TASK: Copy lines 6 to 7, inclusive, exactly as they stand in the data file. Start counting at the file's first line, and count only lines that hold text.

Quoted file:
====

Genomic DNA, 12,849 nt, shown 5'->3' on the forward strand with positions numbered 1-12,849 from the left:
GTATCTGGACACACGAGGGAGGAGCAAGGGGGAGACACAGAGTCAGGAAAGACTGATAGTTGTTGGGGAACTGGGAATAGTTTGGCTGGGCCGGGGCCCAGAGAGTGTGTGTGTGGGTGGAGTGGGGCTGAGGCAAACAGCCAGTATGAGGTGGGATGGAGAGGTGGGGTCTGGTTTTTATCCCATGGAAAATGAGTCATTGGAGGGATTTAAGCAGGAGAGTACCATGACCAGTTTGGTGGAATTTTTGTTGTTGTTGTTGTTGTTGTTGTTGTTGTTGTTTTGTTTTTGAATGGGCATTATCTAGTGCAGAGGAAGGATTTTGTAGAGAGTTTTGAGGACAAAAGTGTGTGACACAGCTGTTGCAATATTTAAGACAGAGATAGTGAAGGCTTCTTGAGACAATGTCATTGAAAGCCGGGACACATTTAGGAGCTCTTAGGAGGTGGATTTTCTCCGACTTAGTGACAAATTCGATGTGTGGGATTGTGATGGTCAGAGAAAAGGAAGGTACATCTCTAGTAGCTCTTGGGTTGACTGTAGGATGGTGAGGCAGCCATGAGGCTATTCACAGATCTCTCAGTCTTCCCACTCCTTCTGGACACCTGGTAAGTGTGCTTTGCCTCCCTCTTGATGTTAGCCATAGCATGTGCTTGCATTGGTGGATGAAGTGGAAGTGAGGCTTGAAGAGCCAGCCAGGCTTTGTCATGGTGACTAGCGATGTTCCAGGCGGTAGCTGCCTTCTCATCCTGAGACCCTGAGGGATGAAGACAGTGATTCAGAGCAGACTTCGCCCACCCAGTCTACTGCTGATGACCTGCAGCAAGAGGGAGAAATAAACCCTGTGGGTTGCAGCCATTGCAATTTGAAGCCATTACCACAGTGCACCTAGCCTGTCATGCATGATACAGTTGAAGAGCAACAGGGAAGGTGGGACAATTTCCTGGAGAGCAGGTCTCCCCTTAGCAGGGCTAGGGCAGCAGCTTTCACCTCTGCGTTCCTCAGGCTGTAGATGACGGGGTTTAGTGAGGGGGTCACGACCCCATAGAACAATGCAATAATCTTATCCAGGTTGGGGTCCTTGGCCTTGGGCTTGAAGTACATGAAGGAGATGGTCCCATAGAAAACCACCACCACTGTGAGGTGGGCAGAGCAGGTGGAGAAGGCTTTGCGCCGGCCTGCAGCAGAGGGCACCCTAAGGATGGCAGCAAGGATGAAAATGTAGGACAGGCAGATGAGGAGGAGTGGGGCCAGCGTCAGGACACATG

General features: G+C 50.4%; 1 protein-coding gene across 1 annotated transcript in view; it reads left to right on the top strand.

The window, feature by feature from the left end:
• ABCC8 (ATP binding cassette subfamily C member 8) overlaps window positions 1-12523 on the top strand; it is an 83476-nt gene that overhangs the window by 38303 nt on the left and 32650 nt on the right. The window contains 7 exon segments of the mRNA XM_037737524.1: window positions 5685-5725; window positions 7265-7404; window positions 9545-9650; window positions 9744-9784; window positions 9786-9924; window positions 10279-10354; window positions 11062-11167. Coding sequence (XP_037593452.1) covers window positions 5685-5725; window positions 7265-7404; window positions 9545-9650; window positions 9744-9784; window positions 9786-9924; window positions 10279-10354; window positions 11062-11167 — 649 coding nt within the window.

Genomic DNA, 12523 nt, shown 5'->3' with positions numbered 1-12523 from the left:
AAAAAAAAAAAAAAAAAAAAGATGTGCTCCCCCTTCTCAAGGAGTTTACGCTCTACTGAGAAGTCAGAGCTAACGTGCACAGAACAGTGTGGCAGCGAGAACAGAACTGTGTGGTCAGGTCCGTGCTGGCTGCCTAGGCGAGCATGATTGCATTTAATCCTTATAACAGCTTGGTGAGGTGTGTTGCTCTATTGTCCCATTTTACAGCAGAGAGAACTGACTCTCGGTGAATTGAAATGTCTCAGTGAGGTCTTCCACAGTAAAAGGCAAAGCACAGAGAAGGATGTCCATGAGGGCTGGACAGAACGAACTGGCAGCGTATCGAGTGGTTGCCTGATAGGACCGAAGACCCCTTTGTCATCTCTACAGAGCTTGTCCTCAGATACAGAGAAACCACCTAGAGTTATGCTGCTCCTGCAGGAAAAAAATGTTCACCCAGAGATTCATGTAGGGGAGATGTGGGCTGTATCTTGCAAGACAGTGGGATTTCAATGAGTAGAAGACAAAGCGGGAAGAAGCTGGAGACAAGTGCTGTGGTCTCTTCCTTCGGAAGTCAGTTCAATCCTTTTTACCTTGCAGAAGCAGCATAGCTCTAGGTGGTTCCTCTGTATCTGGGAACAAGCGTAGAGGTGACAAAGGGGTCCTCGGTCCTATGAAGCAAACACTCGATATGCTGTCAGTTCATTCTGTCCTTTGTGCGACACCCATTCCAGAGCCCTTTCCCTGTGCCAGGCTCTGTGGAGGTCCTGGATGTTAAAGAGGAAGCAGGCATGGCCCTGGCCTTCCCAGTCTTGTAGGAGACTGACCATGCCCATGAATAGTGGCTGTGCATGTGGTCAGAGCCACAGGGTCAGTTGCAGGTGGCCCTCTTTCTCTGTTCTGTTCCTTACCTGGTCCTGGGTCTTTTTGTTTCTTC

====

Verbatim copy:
Genomic DNA, 12523 nt, shown 5'->3' with positions numbered 1-12523 from the left:
AAAAAAAAAAAAAAAAAAAAGATGTGCTCCCCCTTCTCAAGGAGTTTACGCTCTACTGAGAAGTCAGAGCTAACGTGCACAGAACAGTGTGGCAGCGAGAACAGAACTGTGTGGTCAGGTCCGTGCTGGCTGCCTAGGCGAGCATGATTGCATTTAATCCTTATAACAGCTTGGTGAGGTGTGTTGCTCTATTGTCCCATTTTACAGCAGAGAGAACTGACTCTCGGTGAATTGAAATGTCTCAGTGAGGTCTTCCACAGTAAAAGGCAAAGCACAGAGAAGGATGTCCATGAGGGCTGGACAGAACGAACTGGCAGCGTATCGAGTGGTTGCCTGATAGGACCGAAGACCCCTTTGTCATCTCTACAGAGCTTGTCCTCAGATACAGAGAAACCACCTAGAGTTATGCTGCTCCTGCAGGAAAAAAATGTTCACCCAGAGATTCATGTAGGGGAGATGTGGGCTGTATCTTGCAAGACAGTGGGATTTCAATGAGTAGAAGACAAAGCGGGAAGAAGCTGGAGACAAGTGCTGTGGTCTCTTCCTTCGGAAGTCAGTTCAATCCTTTTTACCTTGCAGAAGCAGCATAGCTCTAGGTGGTTCCTCTGTATCTGGGAACAAGCGTAGAGGTGACAAAGGGGTCCTCGGTCCTATGAAGCAAACACTCGATATGCTGTCAGTTCATTCTGTCCTTTGTGCGACACCCATTCCAGAGCCCTTTCCCTGTGCCAGGCTCTGTGGAGGTCCTGGATGTTAAAGAGGAAGCAGGCATGGCCCTGGCCTTCCCAGTCTTGTAGGAGACTGACCATGCCCATGAATAGTGGCTGTGCATGTGGTCAGAGCCACAGGGTCAGTTGCAGGTGGCCCTCTTTCTCTGTTCTGTTCCTTACCTGGTCCTGGGTCTTTTTGTTTCTTC